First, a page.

Avoiding Scams on Linked In and Other Social Media Sites
Where there are people, there are also con-artists seeking to separate people from their money. Scams and other cons have moved into the online social networking world like on Linked In, as well as other social media sites. While this list is not complete, it does cover many of the common areas of concern:
1. Job listings that are actually identity theft. Linked In is a frequently used tool by both recruiters and job seekers. By posing as a recruiter or legitimate company seeking employees, scammers can gain the personal information of job seekers for identity theft or sale to other thieves.
2. Intellectual property theft. An individual can pretend to be another for purposes of eliciting information. Given the professional nature of Linked In, this risk is higher than could occur on an entertainment related social networking site like Digg or MySpace. Requests for more information on a technology in development are more reasonable when it appears to come from a co-workers or someone in a related field. This intellectual property theft can be for political espionage or simply commercial gain.
3. Profiteering. A profile may be created for a start up company, which then sends appeals seeking commercial investment. It may be an up and coming student who begs for money to help pay for schooling. It may be someone cracking an insecure password and logging in as that person, asking for money to be quickly wired so that they can fly home from overseas. All of these requests share the goal of playing upon relationships built up or shared on Linked In to get victims to part with their money.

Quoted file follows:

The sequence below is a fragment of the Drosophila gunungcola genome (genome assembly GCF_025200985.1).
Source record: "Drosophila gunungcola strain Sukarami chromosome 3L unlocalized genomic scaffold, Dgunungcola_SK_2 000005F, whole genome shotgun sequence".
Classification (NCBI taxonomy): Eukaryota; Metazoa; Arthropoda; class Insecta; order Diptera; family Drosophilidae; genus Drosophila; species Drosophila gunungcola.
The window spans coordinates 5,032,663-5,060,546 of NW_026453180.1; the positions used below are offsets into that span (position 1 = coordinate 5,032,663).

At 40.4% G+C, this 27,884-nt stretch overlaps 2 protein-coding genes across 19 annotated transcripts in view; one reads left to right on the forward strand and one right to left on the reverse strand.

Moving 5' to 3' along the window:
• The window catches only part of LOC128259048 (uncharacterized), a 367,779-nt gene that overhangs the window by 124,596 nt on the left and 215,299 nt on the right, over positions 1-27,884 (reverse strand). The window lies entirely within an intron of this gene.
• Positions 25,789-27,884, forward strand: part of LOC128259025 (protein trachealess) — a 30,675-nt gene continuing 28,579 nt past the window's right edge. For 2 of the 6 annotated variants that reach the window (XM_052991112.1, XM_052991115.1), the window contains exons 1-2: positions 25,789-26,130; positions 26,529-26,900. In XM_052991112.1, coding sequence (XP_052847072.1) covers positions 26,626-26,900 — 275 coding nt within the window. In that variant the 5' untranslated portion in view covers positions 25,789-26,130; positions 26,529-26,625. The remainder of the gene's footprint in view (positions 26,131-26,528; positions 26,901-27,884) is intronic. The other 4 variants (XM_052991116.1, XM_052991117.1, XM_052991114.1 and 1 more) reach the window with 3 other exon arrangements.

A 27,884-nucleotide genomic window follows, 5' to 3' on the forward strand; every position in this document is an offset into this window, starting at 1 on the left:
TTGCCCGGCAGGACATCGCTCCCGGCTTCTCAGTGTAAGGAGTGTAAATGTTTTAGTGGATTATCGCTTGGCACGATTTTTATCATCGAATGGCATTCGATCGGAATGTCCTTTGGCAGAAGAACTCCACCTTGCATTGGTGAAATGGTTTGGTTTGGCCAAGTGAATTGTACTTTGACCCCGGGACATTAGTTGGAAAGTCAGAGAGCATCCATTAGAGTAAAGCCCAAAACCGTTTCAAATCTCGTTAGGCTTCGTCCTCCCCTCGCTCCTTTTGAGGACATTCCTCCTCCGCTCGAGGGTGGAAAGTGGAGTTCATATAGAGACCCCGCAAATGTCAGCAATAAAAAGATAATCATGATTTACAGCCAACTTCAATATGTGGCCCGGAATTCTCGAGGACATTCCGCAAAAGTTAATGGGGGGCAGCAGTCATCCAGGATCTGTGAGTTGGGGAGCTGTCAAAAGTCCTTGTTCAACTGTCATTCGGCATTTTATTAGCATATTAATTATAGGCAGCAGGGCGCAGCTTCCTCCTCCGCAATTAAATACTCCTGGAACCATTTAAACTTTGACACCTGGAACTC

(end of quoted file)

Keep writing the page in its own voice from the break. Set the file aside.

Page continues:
4. Multi-Level Marketing. Multi-Level Marketing or MLM is not always a scam. Amway, Avon and other companies have successfully built large networks of sales people using multi-level marketing. Each salesperson’s revenue is shared by the company and the person who recruited them. This encourages salespeople to add even more salespeople. This can lead to far higher sales for the company. Unfortunately, there are MLM scams that simply involve paying an up-front membership fee or monthly fees for advice on selling the “system”, which is to recoup their costs by getting others to buy the “system”.
5. Spam. Spammers make money by distributing their ads far and wide. A growing trend is the act of setting up a profile on Linked In, paying individuals a few cents or few dollars to link to them on Linked In via crowd-sourcing tasks, and then gaining access to their “network” of links. Once a few hundred or thousand people are available to receive the messages, the scammer’s front social networking profile sends out blasts of emails. Complaints are issued, the fake profile is shut down, but then a new one is set up to repeat the process all over again.
About the author:
Claire Jarrett runs Marketing By Web, who offer PPC Marketing